Between Xmas and New Year I always try and get a 8-12 hour run in to kick start next years training and to help shed a few mince pies and Xmas cake from the waistline. This years plan A was to help Saul reccie legs 1 & 2 of the Bob Graham. However with both Karl being poorly and my mum being under the weather, it was not to be so plan B was always to be a long peak district jolly.
To get around childcare issues, it was best if we ran from Midnight to midday which is the classic time that the Derwent Watershed race is held anyway so it felt 'right'.
Conditions had been very, very wet over the xmas break but it hadn't rained for at least a day or so so rather foolishly we thought conditions may not be as bad as they had been. It was to be a pretty important test for Saul too as he needed to nail his nutrition for stuff over 8 hours.
We set off just before midnight on a still warm evening making good progress from Edale YHA as far as Stanage. It was plastered in thick hillfog up over High Neb area and Saul's stomping ground may as well have been the surface of the moon with the visibility we had. Progress slowed, but we got to Moscar without getting too cold.
Predictably, once up on Derwent edges conditions deteriorated again in the fog with anything that wasn't flagstones being very tricky to follow. Nevertheless, we got to the Foul Clough control with spirits and energy levels still high. With hindsight this is where things turned. We chose a different route to that of the race by heading more 'west' of Featherbed Moss. The route was a slow walk but was ok, however the race route which is a direct climb from the clough reaches better ground quickly.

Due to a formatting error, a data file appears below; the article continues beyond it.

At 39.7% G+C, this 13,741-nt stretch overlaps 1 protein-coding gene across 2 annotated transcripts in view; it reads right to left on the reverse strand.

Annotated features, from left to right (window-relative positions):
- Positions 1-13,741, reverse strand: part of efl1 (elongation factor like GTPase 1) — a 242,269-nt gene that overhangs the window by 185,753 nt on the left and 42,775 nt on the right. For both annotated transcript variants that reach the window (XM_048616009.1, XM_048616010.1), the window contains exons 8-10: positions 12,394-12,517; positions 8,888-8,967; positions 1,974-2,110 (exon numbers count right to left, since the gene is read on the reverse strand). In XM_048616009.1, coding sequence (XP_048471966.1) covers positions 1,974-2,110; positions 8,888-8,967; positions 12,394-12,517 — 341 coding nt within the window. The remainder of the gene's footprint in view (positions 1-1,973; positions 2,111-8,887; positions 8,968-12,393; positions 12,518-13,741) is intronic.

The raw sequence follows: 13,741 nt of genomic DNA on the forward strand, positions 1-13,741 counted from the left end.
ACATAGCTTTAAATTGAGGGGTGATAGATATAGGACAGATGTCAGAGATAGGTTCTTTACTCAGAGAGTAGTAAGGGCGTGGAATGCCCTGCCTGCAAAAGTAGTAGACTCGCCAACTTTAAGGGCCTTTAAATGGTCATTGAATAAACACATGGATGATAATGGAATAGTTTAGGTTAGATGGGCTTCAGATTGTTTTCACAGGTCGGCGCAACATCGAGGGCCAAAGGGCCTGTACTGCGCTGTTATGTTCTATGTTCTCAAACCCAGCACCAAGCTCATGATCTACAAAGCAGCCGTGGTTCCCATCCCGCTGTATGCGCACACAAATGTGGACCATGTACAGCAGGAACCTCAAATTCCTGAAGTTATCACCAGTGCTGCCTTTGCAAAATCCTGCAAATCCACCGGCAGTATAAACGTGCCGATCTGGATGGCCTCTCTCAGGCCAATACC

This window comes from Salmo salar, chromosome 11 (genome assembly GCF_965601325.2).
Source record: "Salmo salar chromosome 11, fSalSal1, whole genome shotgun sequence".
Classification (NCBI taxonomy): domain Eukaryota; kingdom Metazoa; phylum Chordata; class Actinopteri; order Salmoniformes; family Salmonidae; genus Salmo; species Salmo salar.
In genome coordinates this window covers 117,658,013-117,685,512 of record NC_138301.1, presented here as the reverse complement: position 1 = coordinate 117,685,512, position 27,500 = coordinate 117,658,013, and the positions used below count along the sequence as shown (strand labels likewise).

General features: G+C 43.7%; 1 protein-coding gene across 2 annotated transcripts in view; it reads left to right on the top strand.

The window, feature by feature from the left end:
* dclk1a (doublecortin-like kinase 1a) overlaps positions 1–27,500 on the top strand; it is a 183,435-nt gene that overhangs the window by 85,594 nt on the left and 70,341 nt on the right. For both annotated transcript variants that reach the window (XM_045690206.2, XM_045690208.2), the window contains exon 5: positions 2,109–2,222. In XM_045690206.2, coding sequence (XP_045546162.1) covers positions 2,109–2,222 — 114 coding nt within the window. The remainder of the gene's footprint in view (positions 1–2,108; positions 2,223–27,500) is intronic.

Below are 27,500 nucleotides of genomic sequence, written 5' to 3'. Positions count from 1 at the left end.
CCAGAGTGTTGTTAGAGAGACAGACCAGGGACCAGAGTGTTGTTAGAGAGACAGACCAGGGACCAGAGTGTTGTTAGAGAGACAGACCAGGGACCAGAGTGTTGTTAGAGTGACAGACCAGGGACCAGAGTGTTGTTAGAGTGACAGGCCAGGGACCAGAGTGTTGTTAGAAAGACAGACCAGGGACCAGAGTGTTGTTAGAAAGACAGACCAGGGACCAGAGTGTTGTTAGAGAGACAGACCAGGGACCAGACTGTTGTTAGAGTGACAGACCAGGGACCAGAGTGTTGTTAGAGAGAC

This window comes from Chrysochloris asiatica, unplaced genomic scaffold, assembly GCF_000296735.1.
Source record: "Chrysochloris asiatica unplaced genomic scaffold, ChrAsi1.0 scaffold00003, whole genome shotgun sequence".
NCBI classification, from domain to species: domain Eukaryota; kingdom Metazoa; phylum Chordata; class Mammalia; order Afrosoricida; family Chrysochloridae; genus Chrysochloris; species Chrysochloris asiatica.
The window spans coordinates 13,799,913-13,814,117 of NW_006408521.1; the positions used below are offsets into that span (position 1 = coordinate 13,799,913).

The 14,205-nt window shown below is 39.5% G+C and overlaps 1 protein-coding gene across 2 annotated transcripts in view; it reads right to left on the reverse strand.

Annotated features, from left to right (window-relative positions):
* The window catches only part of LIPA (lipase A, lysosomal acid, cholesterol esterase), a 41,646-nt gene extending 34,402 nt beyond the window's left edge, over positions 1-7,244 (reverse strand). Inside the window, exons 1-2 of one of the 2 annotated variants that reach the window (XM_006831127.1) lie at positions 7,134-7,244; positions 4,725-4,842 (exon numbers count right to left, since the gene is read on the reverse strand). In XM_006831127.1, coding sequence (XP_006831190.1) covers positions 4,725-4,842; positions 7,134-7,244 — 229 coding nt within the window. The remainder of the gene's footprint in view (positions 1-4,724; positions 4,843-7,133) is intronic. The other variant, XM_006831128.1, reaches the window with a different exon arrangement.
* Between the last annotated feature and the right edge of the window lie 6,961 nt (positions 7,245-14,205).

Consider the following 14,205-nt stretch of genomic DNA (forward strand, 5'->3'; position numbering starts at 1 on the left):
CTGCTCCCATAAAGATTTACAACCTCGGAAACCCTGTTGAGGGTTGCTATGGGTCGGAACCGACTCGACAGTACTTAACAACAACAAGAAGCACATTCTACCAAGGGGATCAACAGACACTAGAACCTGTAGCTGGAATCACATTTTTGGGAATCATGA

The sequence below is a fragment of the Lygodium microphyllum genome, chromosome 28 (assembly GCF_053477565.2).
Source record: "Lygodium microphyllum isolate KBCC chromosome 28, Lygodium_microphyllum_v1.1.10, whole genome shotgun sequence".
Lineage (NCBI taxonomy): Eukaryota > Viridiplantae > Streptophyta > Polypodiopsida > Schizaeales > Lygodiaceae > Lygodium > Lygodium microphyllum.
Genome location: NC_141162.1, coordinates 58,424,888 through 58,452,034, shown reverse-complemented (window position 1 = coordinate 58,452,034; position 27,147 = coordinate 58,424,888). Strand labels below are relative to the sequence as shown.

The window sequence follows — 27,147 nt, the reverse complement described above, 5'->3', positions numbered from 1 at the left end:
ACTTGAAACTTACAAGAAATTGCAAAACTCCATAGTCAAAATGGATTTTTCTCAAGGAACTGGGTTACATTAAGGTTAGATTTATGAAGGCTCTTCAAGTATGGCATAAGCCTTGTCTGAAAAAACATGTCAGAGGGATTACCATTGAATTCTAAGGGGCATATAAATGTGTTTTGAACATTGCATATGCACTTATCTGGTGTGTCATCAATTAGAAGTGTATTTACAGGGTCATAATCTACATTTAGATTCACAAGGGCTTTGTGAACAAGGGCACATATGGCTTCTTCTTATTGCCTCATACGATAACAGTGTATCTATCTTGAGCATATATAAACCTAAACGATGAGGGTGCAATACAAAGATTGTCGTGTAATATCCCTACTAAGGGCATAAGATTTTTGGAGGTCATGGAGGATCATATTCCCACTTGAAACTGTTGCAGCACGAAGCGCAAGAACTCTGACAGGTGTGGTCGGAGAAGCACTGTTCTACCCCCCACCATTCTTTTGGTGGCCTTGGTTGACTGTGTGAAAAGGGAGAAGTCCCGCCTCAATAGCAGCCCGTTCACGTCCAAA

On our approach to Margery hill we found the small trod, but although we were moving sufficiently well, the wind had now turned to a strong wind and driving rain. We soon came across Cutgate and I was starting to feel chilled. I knew how bad the sections ahead would be, so I pointed out to Saul that if we did want to cut the route short that this would be the point to do it. Saul dismissed any option of cutting it short so we pressed straight on without another word.
The next section is some of the worst terrain I've ever had the pleasure of running in. Strong winds and rain at just above zero are enough to chill you to the bone quickly. And that's if you're doing a slow run / shuffle. We weren't even managing that. The hillfog was still as bad as before so all our headtorches seemed to do was illuminate the fog. All this was bad in the depths of a winter peak district night, but what really stopped us dead in our tracks was the house size bogs. We were literally back tracking as much we were moving forward and all the time cooling down further and further to the point where I knew things were getting desperate. This is clearly where all the water from the wettest year on record was sitting, just waiting for unsuspecting fell runners in the dead of night. Those bogs were the worst I've ever been in and - on a windy wet cold night with thick fog were just too much for Saul and me.
In an instant we decided enough was enough so we headed due south off the boggy hillside. Impenetrable peat groughs stopped us dead in our tracks though so it was ages until we actually warmed up at Slippery Stones.
There's not been many times where I've had to back out of a situation on the fell with fear for how cold I was, but I suspected that there'd only be one outcome if we battled on especially with the miles and miles of bog we had ahead of us before dawn.
Nevertheless, we managed 31 miles over 8ish hours and got some good running in during the run back over Alport Castles. Back early, so lots of time to spend making meccano / lego / scalextric traks with Lewis.